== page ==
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Prescription to Nonprescription Switch

As medical science advances and experience with newer medicines evolves, mechanisms need to be in place to allow firms to apply for the reclassification or switch of ingredients (or indications) from prescription to nonprescription status if they are shown to be safe and effective for direct consumer use. This is typically referred to as prescription-to-nonprescription (Rx-to-OTC) switch.

Prescription-to-nonprescription switch has received a good deal of attention in many countries, particularly where switches have occurred for new classes of medicines or for new or expanded indications not previously available on a nonprescription basis. These switches have been based on solid evidence. Some examples include:

  • H2 antagonists at the dose appropriate for heartburn to not only treat, but also prevent the condition.
  • Nonprescription topical antivirals to treat cold sores.
  • Many members of a class of antifungal ingredients, imidazoles, have been switched from prescription to nonprescription status for women to treat recurring vaginal yeast infections. Medicines for the condition were long thought to always require a doctor’s prescription, but the switch applicants’ presented studies to the regulatory authorities which first authorized the transfer demonstrating that, after initial diagnosis by a doctor,women in whom the condition recurred could diagnose it as accurately as their doctors.

The WSMI and the Association of the European Self-Medication Industry web sites – (see OTC ingredients directory section and www.aesgp.be) — include comparisons of approximately 200 ingredients as to their prescription or nonprescription (OTC) status in 27 countries. Where available as nonprescription medicines, many of these ingredients have been switched to that status over the past generation.

Those countries that have led the world in switching prescription products to nonprescription status have been very thorough throughout the entire process, keeping consumer safety as the highest priority. While no product, medicine or otherwise, is completely safe, regulatory authorities in these countries have demanded appropriate evidence from applicants of a wide margin of safety, along with convincing evidence of effectiveness, before transferring the product to nonprescription status. The safety profile has typically been established and documented through years of experience and an extensive number of uses as a prescription medicine.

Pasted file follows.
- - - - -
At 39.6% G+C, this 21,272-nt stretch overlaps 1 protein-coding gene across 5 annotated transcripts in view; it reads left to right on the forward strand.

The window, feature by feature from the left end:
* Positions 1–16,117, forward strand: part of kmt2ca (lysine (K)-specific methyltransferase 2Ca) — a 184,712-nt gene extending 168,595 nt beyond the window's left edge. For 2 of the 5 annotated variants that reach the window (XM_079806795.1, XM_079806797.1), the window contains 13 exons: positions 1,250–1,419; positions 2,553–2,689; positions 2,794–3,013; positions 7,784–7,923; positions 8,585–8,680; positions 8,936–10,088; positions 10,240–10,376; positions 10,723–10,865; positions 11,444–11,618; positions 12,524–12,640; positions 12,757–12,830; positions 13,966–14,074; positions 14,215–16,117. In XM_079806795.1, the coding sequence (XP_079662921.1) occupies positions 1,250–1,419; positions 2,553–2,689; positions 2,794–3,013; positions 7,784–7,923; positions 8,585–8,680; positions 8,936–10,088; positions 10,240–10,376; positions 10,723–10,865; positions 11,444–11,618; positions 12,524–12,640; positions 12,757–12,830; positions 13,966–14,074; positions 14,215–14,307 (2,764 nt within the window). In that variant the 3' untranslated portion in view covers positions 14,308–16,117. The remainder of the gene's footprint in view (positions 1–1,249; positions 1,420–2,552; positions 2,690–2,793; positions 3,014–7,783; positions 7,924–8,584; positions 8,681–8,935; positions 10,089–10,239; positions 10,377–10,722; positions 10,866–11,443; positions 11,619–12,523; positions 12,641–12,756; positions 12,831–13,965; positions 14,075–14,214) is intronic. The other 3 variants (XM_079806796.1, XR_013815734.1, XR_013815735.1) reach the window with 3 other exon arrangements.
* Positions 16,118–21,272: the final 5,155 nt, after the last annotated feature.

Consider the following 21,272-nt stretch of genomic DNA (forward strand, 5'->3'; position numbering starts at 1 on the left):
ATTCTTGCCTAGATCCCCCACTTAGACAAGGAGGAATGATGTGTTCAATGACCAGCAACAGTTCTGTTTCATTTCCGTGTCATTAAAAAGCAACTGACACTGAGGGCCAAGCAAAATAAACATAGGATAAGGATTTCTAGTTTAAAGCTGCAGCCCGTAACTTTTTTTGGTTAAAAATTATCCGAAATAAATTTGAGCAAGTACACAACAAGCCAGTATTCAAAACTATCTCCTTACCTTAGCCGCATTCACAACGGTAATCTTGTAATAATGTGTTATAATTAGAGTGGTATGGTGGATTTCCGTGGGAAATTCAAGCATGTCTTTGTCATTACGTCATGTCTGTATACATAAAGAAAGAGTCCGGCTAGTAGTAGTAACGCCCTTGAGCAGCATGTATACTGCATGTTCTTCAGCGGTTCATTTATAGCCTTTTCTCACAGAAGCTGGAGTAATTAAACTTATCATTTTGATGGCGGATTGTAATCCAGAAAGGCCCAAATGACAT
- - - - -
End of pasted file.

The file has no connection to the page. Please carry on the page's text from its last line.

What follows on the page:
In a few instances, the introduction of a new nonprescription medicine does not come from the prescription-to-nonprescription switch route. Rather, the new product comes directly to market as a nonprescription medicine. This is particularly true for expanded indications, different strengths, or new dosage forms of an active ingredient. For example, some of the strengths or dosage forms of products to treat vaginal yeast infections were directly introduced as nonprescription products in the US. While the introduction of a product on nonprescription status without prescription experience is fairly rare, the larger point is that the data on safety and effectiveness should drive such a decision, not an arbitrary time-on-the-market limitation. Direct nonprescription status without prior prescription experience should not, therefore, be automatically prohibited.

With the extensive and data-driven nature of the prescription-to-nonprescription switch process in those countries that have led in this trend, WSMI encourages other authorities to consider these countries’ decisions and safe market experience as an element in favor of switching such suitable products to nonprescription status in their own countries. For example, in 1998 after extensive discussions with AFAMELA and others, the Mexican health authorities decided on the prescription-to-nonprescription switch of 31 ingredients. (AFAMELA is the WSMI member association in Mexico.) An international comparison of the prescription or nonprescription status of the ingredients was the main element in the recommendation.

One final aspect of prescription-to-nonprescription switch is the need to consider research incentives and the ability to protect confidential, company-generated data for those firms who conduct research to first launch a switch. Recognizing that regulatory environments differ, WSMI encourages systems that include an appropriate period of data protection in order to encourage innovation in new self-medication treatments.

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